The Calgary Airport Authority has implemented a wireless network it hopes will benefit both travellers and businesses.
The Telus network, which was launched last October, has two sides — a public side for travellers looking
to stay connected and a private side for airport businesses that want to give their workers some mobility, said Paul Lawrence, director of information technologies and communications at the Calgary Airport Authority.
“We had some requests from the travelling public,” he said.
The private side is segmented off from the public side and uses radius authentication and encryption, he said. The Airport Authority had some educational sessions for businesses at the airport, and on request from the airlines, made sure the signal reaches the ramp area, but as yet, businesses there haven’t really taken advantage of the wireless network, Lawrence said.
“With the industry the way it is right now, they’re looking at all their expenditures,” he said, but the airport wanted to offer the wireless capability as an extension to the existing airport network.
The Airport Authority is planning to use the network itself to offer its own workers more mobility within the airport, he said. “It will give workers at the airport the ability to take the information with them and be able to connect to the office.”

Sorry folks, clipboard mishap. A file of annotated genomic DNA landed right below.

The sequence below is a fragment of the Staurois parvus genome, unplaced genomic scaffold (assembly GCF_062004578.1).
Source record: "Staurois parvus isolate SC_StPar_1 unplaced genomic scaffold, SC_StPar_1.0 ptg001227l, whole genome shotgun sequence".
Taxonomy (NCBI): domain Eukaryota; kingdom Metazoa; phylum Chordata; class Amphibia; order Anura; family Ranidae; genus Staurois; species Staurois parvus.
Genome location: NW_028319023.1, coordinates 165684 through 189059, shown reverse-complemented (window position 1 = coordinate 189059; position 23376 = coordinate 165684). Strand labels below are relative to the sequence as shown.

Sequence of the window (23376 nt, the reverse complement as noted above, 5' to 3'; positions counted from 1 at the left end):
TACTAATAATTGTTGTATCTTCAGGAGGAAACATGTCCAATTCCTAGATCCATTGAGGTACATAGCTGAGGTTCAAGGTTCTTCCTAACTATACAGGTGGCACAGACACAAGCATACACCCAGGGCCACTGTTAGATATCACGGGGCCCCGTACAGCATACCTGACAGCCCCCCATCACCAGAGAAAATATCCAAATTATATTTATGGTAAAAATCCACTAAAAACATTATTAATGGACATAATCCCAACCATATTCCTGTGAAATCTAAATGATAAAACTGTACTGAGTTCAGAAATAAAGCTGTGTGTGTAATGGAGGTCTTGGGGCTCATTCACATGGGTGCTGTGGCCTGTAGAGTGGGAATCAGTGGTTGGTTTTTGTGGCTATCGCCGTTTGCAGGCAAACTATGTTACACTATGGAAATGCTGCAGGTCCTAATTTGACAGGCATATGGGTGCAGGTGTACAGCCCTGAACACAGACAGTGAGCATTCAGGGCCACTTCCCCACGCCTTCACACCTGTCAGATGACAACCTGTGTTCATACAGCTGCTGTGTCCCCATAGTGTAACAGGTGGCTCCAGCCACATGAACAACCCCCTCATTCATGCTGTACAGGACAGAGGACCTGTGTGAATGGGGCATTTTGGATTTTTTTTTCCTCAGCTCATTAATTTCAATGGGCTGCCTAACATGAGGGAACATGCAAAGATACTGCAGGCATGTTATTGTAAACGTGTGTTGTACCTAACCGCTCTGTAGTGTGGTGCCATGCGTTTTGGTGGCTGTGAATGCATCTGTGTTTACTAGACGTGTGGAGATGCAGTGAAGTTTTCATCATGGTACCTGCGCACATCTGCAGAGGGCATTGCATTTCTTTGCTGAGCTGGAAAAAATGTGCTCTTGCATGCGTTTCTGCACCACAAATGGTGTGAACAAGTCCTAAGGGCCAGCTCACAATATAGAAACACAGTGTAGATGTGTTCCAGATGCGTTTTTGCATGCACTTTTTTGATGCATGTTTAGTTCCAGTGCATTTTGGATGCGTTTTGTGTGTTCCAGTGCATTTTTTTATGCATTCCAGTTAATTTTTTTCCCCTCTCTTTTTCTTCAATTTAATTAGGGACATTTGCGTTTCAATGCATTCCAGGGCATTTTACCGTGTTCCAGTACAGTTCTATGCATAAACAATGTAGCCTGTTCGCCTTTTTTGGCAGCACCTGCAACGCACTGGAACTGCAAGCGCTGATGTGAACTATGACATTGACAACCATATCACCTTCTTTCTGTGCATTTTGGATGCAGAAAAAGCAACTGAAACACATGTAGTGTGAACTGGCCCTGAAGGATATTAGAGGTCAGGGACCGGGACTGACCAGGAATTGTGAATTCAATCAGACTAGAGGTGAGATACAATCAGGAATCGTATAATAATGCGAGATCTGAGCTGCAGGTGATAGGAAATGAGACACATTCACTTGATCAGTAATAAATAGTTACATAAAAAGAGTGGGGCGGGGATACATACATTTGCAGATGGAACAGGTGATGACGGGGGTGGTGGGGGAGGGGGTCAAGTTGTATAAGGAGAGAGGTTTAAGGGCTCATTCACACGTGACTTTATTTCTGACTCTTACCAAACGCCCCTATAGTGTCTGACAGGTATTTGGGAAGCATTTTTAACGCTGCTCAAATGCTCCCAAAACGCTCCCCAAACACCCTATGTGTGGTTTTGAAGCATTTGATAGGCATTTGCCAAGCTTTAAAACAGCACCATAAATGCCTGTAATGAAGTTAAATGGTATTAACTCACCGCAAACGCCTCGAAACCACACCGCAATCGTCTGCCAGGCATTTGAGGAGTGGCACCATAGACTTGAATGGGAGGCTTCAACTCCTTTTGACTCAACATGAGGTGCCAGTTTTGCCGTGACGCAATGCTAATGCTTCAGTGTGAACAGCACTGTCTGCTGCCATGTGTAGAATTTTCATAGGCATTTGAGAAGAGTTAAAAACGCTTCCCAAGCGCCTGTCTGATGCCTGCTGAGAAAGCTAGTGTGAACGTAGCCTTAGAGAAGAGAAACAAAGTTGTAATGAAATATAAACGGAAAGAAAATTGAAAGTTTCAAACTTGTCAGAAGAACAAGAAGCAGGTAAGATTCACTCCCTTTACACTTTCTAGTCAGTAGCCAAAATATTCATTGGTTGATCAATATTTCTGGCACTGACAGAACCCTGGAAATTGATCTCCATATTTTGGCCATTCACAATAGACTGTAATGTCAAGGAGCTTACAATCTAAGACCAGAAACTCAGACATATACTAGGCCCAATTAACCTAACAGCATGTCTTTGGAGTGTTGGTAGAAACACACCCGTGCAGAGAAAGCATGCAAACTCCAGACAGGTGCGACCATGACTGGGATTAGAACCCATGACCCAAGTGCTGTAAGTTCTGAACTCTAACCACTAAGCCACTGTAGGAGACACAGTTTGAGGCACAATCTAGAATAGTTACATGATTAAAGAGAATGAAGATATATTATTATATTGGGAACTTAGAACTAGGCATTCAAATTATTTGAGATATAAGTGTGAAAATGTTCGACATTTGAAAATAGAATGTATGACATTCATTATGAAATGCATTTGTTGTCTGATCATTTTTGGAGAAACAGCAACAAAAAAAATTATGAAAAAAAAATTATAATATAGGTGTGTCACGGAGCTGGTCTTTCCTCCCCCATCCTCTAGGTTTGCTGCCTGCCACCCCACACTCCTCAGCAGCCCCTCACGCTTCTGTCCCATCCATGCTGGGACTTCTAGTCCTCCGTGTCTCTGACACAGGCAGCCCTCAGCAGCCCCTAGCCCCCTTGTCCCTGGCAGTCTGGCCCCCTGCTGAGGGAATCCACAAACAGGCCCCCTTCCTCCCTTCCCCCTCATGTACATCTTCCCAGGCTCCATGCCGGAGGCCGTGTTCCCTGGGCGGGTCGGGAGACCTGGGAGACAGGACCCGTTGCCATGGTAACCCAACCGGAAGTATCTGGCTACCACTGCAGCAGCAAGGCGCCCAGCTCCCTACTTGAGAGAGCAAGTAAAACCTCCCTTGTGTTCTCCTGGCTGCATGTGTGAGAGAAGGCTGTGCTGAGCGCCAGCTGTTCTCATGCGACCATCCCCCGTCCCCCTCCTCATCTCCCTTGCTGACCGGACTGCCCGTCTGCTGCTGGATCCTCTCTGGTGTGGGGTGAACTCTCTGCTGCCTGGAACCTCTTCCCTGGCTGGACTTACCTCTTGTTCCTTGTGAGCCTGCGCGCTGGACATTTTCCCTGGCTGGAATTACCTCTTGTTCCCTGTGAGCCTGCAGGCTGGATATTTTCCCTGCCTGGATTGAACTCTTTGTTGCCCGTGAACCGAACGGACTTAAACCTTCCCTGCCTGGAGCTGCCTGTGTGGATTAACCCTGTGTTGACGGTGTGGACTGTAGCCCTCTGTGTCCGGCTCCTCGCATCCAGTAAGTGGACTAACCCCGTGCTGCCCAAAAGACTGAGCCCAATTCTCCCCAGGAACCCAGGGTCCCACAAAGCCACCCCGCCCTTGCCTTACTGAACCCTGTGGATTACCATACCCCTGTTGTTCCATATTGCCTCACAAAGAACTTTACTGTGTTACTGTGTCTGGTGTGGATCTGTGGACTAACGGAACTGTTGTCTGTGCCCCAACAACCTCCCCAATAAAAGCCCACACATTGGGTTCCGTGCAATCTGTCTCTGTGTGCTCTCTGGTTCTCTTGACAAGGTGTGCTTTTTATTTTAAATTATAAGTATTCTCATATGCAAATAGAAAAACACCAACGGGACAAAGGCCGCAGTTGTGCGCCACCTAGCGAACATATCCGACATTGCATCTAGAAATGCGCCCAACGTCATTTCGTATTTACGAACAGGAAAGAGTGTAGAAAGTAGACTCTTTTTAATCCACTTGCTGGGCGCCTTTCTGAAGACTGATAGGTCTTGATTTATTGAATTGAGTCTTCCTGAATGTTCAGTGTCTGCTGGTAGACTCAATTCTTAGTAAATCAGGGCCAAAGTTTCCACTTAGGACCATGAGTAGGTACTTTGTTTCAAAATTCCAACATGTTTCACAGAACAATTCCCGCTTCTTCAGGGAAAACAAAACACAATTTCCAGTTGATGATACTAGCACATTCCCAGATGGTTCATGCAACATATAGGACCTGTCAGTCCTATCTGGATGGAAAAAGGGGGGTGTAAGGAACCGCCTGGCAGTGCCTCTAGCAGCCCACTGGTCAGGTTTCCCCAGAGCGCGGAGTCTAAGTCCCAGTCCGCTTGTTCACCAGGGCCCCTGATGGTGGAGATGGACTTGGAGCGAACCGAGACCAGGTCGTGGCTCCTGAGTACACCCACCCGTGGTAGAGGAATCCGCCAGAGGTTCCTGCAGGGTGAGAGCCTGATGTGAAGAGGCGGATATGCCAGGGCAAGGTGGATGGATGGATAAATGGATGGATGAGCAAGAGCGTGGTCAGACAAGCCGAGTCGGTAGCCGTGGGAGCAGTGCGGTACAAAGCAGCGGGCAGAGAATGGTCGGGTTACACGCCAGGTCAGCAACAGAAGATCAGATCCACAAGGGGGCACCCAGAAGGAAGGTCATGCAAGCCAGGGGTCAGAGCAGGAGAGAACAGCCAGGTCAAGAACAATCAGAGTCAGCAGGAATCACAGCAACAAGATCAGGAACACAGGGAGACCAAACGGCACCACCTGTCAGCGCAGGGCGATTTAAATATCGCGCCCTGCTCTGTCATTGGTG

Right now workers use a combination of BlackBerry, iPaq and other handheld devices. Lawrence is looking to consolidate that.
“We don’t have a specific killer application. What we’re looking for is how we’re going to take our maintenance info and tech info and day-to-day operations and put it into a mobile interface for people who move throughout the airport.”
The Airport Authority commissioned Intel to inspect the network.
What business travellers want is to be able to open their notebooks and have them automatically recognize available hotspots and connect to them, said Doug Cooper, the Canada country manager at Intel of Canada in Toronto.
They also need to be able to get to their VPN gateways, something hotspot providers initially forgot, he said. But hotspots are catching on, he said. There are currently some 60,217 hotspots worldwide, and 1,078 in Canada, according to jiwire.com.
“We’ve seen adoption rates double, and those are paid for. This makes companies like Telus happy,” Cooper said.
More employees are using mobile devices, and this is driving their adoption, said Amol Shah, a telecom and Internet research analyst at IDC Canada in Toronto.